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Saskatoon: A Great Place for Special Events

November 21, 2016 - 10:55am

From left to right Brad Babyak, Kara Lackie, Deb Davies (Emergency Measures Coordinator), Dean Crowe (Roadway Activity Coordinator), Kathy Allen (Arts and Grants Consultant), and David Hude (Boards and Agencies Superintendent)

Saskatoon has experienced an increase in the number of special events by over 70 percent in the last six years. Special events are considered programs or activities located in City-owned spaces that bring more people to that space than usual. Long running special events like the SaskTel Saskatchewan Jazz Festival and the Broadway Street Fair were joined by events like PotashCorp Winter Shines, YXE Street Food Festival, and Saskatoon Ribfest in recent years. Responsible for applications and permits, the Recreation and Community Development Division became increasingly aware of the sharp incline in the number of special events. Facing internal resourcing pressure, the team began to take action to ensure quality customer service and create internal efficiency.

In 2014, Kara Lackie, Open Space Consultant, and Brad Babyak, the Integrated Facility Supervisor, began an internal review of the City’s special event approval process. The review focused mainly on Recreation and Community Development’s role in special events and comparing current practices with other municipalities with robust and diverse special event seasons. Armed with the results from this study, the Division could see the potential to make a significant contribution the City’s Strategic Goals, including: Quality of Life and Continuous Improvement.

The City’s Strategic Goal of Quality of Life envisions Saskatoon as a warm, welcoming place. Special events provide opportunities to bring people together to experience the natural beauty of their city, take in diverse presentations of music and art, meet their neighbors, as well as attract new residents. Recommendations from the 2014 Special Events Review report highlighted the necessity of ensuring special events continue to occur in Saskatoon and being creative in attracting new events to the city.

“We were seeing this increase and wondering how Saskatoon could continue to grow as an ideal location for special events,” says Lackie.

To answer this question, the internal review team was expanded to include representatives from the 14 divisions who play a role in the special events process. The second phase of the Special Events Internal Process Review put the spotlight on the Strategic Goal of a culture of Continuous Improvement. Ideas for improved customer service included:

  • Create a single point of contact for event organizers when applying for special events,
  • Revise the length of the special event application from 24 to 4 and compile a quick reference summary to accompany the application form,
  • Develop in-person workshops for event organizers and citizens to ask questions and learn about relevant event information (i.e.: use of food trucks, risk assessment use, and vehicles in parks permits, etc.), and
  • Formally create the Special Events Interdepartmental Team, a group of employees from each of the divisions involved in the special events process (i.e. application approval or implementation of civic services). The team will review and approve event applications, coordinate activities to deliver civic services as well as review past event performance in order to collaborate with event organizers on possible improvements.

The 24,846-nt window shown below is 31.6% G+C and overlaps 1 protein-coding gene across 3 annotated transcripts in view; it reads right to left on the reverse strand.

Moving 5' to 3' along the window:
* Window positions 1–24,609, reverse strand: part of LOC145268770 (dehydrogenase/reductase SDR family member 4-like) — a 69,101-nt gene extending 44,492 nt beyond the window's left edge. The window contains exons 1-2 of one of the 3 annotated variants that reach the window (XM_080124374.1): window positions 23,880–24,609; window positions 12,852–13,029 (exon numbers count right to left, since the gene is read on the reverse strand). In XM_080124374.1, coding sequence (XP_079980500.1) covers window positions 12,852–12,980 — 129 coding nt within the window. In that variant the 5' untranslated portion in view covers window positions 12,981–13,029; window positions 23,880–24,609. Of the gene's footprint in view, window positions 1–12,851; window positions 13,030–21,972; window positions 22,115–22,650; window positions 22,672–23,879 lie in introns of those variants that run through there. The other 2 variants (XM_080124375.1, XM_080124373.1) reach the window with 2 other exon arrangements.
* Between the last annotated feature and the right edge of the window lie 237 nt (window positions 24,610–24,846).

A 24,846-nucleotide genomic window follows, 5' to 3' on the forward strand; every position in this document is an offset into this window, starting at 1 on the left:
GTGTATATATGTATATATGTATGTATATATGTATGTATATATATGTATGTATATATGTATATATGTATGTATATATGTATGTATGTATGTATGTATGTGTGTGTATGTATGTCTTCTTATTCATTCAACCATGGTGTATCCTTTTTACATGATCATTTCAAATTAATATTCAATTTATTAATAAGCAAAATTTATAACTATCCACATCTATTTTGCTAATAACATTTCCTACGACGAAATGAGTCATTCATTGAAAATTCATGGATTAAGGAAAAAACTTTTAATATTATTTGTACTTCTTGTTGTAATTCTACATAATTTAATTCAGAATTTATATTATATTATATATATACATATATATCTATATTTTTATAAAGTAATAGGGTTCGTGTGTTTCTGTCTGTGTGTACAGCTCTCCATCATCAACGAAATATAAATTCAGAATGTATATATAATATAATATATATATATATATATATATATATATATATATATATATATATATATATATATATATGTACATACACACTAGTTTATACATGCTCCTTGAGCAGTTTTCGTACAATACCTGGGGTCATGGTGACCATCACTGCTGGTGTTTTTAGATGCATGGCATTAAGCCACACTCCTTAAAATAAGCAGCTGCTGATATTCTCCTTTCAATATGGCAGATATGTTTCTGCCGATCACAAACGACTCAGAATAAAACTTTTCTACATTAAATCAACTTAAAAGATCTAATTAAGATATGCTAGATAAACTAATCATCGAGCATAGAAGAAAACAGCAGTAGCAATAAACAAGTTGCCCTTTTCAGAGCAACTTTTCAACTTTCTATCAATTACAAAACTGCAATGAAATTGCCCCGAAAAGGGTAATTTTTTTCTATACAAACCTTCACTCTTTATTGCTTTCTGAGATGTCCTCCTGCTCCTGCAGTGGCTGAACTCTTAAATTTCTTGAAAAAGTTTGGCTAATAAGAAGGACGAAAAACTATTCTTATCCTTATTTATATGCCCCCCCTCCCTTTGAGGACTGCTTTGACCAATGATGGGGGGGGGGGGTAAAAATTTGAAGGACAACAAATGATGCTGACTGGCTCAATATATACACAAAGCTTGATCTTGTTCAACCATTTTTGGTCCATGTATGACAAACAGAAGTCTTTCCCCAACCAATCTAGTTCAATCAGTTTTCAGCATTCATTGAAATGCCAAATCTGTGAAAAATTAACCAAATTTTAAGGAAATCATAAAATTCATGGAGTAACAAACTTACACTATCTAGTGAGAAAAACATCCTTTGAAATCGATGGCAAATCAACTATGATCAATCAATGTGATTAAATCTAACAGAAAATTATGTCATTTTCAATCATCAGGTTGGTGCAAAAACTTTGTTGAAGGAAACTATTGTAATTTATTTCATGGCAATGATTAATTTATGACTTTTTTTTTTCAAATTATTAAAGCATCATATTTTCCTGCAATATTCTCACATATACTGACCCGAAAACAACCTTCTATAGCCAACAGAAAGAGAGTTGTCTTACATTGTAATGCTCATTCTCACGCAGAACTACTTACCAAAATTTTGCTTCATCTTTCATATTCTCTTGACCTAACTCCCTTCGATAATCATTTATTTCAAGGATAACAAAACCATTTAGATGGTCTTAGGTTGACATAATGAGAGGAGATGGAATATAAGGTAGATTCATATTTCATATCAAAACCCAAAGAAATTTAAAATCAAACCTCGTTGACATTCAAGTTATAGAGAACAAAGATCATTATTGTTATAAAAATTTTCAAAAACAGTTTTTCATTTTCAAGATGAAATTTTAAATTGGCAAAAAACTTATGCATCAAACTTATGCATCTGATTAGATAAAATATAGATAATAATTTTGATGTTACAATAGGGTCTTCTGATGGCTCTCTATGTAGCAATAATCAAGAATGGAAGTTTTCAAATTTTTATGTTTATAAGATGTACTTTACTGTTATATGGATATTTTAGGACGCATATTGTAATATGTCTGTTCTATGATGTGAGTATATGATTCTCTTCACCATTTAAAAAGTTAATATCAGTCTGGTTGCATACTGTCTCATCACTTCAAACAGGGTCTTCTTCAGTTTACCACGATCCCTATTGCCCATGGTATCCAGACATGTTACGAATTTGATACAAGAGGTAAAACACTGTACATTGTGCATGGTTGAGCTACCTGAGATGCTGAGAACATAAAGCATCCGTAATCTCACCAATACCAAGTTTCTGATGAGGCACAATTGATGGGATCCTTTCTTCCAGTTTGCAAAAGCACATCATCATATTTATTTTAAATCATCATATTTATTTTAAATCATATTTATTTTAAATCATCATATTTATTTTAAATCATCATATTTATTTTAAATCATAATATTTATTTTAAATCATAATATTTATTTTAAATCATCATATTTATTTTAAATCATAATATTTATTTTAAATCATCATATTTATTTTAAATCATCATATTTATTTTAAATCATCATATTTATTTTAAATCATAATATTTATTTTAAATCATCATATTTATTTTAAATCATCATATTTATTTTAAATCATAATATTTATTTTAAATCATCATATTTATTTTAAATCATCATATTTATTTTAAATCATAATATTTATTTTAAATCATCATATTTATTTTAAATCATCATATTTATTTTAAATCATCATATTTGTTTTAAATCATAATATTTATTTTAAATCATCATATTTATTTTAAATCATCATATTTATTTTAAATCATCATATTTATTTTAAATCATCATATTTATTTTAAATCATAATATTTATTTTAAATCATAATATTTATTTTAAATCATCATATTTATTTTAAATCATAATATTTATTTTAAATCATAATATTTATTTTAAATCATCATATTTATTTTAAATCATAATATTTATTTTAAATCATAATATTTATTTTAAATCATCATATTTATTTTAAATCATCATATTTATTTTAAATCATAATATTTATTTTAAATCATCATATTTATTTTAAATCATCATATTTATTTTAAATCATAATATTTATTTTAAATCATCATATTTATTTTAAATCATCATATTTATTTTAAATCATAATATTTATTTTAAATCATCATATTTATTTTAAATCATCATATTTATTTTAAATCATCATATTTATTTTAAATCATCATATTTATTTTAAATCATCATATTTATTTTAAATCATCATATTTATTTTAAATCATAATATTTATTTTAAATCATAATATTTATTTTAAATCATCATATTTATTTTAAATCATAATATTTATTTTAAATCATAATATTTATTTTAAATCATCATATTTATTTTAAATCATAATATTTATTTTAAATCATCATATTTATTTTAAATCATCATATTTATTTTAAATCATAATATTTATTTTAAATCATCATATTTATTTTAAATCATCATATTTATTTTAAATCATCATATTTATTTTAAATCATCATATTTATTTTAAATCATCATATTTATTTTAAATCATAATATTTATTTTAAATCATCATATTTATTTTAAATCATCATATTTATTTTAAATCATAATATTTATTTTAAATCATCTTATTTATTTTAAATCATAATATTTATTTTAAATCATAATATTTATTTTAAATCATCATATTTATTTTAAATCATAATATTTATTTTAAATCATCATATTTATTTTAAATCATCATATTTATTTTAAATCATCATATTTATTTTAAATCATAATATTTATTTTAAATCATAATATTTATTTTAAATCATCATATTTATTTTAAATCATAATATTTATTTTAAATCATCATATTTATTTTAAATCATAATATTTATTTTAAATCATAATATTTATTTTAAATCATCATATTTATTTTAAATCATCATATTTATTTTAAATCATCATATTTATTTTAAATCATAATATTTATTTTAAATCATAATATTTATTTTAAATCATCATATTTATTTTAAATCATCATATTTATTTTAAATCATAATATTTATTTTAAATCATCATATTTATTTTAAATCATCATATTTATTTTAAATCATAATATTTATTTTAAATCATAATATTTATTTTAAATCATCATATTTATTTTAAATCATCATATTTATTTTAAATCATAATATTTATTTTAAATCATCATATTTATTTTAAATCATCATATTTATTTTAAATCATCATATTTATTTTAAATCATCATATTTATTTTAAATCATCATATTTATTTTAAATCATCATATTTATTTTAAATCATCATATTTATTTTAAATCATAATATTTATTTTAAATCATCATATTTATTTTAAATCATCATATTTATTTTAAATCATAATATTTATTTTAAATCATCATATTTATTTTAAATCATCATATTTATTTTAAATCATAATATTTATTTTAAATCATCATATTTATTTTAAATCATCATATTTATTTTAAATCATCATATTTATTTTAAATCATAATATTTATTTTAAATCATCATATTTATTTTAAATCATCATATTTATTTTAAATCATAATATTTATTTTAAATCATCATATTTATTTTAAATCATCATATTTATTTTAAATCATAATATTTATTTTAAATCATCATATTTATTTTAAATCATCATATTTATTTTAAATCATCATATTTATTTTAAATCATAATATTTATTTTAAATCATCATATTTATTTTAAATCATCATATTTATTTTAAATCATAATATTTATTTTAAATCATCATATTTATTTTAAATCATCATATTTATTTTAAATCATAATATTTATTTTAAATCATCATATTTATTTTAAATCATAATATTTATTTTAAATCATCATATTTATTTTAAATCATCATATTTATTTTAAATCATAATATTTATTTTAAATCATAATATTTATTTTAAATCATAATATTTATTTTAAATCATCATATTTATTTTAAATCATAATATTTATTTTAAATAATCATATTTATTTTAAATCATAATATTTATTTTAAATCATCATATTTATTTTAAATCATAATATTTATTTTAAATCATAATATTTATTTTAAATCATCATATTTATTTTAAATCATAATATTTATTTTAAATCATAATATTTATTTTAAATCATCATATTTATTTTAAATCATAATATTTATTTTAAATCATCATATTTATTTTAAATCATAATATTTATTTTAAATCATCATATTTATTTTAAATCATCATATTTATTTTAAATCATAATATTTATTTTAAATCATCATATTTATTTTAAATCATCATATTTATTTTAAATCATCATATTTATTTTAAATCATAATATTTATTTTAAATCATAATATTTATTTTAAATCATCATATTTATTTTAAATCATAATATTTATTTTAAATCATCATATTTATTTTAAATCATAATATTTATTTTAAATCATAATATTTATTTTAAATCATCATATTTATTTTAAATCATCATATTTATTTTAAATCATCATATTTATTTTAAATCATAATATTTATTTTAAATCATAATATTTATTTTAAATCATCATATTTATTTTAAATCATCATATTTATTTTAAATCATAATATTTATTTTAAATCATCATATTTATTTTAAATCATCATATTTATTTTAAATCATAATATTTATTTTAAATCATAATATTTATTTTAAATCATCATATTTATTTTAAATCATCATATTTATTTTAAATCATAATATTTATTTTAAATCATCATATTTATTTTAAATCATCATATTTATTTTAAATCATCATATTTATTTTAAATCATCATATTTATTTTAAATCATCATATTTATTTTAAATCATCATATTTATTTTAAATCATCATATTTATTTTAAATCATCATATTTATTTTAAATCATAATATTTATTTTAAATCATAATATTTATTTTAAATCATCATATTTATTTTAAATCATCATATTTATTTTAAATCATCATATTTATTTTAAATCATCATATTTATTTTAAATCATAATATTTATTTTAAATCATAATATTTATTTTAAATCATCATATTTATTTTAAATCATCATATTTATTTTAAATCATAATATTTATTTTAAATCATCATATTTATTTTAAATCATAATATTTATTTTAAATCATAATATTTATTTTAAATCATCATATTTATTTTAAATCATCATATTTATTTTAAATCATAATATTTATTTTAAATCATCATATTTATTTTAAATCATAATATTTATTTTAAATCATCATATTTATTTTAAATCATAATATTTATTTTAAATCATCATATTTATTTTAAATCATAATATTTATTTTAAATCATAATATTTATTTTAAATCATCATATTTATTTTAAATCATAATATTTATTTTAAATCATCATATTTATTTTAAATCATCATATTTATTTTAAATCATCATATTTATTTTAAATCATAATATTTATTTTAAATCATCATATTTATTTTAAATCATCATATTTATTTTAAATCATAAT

Not stopping there, the Interdepartmental and Internal Process Review teams looked at creating efficiencies within the special event process. Ideas generated from these discussions included:

  • Create an online application,
  • Have staff on-site at large events to provide assistance and monitor administrative conditions the event must adhere too,
  • Create a smart application system that allows users to “shop” for event spaces and civic services based on their events’ needs, and
  • Add special events to an interactive map that hosts other civic information like traffic detours and construction to help citizens plan driving routes with minimum disruptions.

“These review teams are the strength of this work. It can be hard to coordinate the activities, ideas, and opinions of people from 14 different divisions but the teams are committed to seeing the success of this initiative,” says Lackie.

To date, many of the customer-focused initiatives have been implemented leading to a collective time savings for customers (i.e. event organizers) of approximately 100 hours annually. Time savings like these allow event organizers to focus on creating a successful event not who they need to talk to next. Additionally, staff time savings in the administration of the new application process are approximately 200 hours annually or five weeks of full time work. Next, the teams will focus on moving to a digital-first approach, internal policy development, and a resource gap analysis.

When asked about advice to other teams working on Continuous Improvement initiatives Babyak and Lackie highlighted the importance of setting a timeline, dedicating appropriate resources for creating and managing change, as well as building support within the divisions, including management.

Lackie advises, “Get people excited by asking - what is on your wish list? What are the things you want to change? Get people to do to the work by building on small changes, persistence, and on great teams that support and work well together.”

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